Show simple item record

dc.contributor.authorMarkova, Valeria
dc.contributor.authorSandal, Gro Mjeldheim
dc.PublishedFrontiers in Psychology. 2016, 7 1-16.
dc.description.abstractObjective: Refugees are at high risk of experiencing mental health problems due to trauma in their pasts and to acculturation stress as they settle in a new country. To develop efficient health services that meet the needs of refugees from different regions, an understanding is required of how they make sense of and prefer to cope with mental health problems. This study aims to investigate lay explanatory models of depression and preferred coping strategies among Somali refugees in Norway. Methods: The study used a mixed-method design with a vignette describing a moderately depressed person based on ICD-10 criteria. Firstly, a survey study was performed among Somali refugees (n = 101). Respondents were asked to give advice to the vignette character and complete the Cross-Cultural Depression Coping Inventory and the General Help-Seeking Questionnaire. Secondly, focus group interviews (n = 10) were conducted separately with males and females to examine the relationship between the explanatory models of depression and the preferred coping strategies. Results: The participants showed a strong preference for coping with depression by religious practices and reliance on family, friends, and their ethnic/religious community, rather than by seeking professional treatment from public health services (e.g., medical doctors, psychologists). Depressive symptoms were conceptualized as a problem related to cognition (thinking too much) and emotion (sadness), but not to biological mechanisms, and they were thought to result from spiritual possession, stress as a result of social isolation, and/or past trauma. Independently of time in exile, the participants showed a strong identification with their ethnic origin and associated values. Because participants emphasized the need to obey and follow the views of elders, fathers, and spiritual leaders, these authorities seemed to be “gatekeepers” for access to mental health services. Conclusion: The results highlight that mental health programs for Somali refugees should actively involve the ethnic community, including spiritual leaders, in order to reach patients in need and to foster treatment compliance.en_US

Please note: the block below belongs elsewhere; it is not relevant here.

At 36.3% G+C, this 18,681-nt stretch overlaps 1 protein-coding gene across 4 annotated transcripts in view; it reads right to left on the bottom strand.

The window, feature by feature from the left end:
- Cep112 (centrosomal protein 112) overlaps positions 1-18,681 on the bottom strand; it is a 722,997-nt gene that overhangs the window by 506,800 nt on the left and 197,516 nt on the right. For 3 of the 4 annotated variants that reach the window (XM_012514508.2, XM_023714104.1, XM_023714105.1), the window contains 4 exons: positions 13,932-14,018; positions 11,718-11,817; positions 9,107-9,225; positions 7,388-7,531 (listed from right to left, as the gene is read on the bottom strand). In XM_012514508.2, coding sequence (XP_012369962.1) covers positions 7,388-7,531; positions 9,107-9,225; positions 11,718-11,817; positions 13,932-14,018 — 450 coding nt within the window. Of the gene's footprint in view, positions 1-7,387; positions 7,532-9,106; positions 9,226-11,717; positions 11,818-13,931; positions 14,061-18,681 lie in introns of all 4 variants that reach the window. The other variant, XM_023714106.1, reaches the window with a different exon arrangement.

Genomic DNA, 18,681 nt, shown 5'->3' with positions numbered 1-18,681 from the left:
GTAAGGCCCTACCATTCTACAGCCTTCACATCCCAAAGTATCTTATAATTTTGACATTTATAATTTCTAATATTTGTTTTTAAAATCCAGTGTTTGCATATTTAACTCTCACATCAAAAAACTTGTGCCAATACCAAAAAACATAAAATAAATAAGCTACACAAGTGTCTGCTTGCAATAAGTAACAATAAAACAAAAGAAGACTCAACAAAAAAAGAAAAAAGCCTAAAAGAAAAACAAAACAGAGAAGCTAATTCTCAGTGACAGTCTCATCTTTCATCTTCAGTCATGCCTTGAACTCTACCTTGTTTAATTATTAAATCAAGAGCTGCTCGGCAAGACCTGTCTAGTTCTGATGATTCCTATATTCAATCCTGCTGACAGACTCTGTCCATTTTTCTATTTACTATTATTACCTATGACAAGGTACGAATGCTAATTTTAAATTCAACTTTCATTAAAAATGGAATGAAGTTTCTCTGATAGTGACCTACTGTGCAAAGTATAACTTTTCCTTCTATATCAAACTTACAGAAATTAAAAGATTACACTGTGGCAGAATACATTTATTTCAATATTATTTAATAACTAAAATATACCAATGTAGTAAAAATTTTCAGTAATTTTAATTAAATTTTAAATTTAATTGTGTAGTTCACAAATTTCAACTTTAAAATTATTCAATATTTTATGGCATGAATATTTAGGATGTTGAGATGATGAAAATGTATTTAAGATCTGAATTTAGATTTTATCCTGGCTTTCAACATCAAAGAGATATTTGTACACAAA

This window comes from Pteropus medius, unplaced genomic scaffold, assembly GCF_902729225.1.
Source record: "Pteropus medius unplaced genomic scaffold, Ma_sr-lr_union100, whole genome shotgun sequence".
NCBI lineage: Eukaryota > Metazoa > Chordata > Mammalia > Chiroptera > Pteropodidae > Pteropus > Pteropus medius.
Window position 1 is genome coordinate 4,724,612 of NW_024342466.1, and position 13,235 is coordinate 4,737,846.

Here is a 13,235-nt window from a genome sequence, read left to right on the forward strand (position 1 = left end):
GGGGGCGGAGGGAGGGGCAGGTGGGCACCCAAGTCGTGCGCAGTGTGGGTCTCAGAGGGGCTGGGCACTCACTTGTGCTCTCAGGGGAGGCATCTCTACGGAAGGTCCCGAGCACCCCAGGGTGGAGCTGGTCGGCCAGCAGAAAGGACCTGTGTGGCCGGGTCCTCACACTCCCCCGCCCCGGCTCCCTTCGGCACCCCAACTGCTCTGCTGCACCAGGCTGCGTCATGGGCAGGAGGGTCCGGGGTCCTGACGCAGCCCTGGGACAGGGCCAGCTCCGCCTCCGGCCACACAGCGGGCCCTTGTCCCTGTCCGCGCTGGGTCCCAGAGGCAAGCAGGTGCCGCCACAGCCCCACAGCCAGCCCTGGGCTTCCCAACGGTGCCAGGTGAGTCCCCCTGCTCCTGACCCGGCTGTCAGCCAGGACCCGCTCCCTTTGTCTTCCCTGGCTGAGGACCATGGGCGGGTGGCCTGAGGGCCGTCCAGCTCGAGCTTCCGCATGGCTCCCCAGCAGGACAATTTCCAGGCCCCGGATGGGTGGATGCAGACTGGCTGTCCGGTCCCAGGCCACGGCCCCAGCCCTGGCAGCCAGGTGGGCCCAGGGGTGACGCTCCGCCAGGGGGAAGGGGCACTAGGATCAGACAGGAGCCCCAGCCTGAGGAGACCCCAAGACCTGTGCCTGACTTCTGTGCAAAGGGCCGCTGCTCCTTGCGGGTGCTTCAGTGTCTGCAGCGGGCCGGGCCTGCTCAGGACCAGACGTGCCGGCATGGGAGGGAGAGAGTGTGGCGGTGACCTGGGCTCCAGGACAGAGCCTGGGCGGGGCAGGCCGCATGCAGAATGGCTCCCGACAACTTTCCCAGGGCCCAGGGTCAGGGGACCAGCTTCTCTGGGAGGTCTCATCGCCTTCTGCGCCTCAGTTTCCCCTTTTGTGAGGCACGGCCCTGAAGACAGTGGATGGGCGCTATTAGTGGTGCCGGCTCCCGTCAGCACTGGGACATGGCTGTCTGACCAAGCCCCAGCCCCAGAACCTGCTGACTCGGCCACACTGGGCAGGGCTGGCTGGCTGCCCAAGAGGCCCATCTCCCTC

dc.publisherFrontiers Mediaen_US
dc.rightsNavngivelse 4.0 Internasjonal*
dc.titleLay Explanatory Models of Depression and Preferred Coping Strategies among Somali Refugees in Norway. A Mixed-Method Studyen_US
dc.typeJournal articleen_US
dc.typePeer revieweden_US
dc.rights.holderCopyright 2016 Markova and Sandal.en_US
dc.source.journalFrontiers in Psychologyen_US
dc.identifier.citationFrontiers in Psychology. 2016, 7, 1435.en_US

Files in this item


This item appears in the following Collection(s)

Show simple item record

Navngivelse 4.0 Internasjonal
Except where otherwise noted, this item's license is described as Navngivelse 4.0 Internasjonal